Volume 78, Issue 2, Spring 2004
Boethius on Modality and Future Contingents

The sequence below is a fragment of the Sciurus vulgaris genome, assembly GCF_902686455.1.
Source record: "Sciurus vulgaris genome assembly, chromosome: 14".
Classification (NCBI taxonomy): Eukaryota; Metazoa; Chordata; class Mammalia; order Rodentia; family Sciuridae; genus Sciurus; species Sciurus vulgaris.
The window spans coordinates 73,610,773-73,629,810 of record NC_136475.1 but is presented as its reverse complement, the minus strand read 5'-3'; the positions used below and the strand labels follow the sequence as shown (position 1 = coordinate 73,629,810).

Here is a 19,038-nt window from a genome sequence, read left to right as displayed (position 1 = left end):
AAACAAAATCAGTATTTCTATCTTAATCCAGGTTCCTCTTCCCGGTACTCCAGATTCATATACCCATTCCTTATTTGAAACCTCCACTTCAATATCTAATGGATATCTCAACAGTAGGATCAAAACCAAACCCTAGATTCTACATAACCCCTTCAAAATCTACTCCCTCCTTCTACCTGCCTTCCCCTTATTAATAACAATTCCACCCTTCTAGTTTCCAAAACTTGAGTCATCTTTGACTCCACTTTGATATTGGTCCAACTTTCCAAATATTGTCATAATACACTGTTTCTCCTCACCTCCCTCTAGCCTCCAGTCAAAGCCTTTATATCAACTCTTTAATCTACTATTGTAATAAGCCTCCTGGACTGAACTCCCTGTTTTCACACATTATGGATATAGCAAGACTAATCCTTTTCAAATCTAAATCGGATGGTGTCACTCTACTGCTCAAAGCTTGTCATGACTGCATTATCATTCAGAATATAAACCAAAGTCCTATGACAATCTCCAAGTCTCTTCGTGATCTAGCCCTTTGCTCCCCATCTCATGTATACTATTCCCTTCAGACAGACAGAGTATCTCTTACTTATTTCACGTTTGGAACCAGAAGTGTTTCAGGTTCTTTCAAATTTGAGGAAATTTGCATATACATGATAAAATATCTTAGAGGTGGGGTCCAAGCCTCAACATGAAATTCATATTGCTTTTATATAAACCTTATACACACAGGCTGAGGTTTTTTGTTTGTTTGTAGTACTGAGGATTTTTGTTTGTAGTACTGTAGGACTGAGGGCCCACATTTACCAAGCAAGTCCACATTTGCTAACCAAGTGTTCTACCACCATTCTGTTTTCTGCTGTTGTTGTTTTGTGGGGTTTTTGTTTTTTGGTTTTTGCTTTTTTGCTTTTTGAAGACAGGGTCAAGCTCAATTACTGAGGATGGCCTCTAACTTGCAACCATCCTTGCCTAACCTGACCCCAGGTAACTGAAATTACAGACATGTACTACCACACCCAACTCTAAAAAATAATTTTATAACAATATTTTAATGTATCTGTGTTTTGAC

In The Consolation of Philosophy Boethius addresses two main problems posed by the problem of future contingents that shed important light on his conception of necessity and possibility: (1) a logical problem that alleges that if propositions about the future are true now then they are necessarily true, and (2) a theological problem that centers on a supposed incompatibility between divine foreknowledge and a contingent future. In contrast to established readings of the Consolation, I argue that a proper understanding of Book V requires understanding the modal concepts employed there in atemporal terms. This interpretation requires revising our traditional understanding of the two problems present in the Consolation text, particularly in seeing how timeless knowledge or truth could be conceived as a threat to human freedom. It also stresses the importance of a strategy used by Boethius to disambiguate the scope of modal operators used in his opponent’s arguments and how that strategy unifies his discussion in Book V.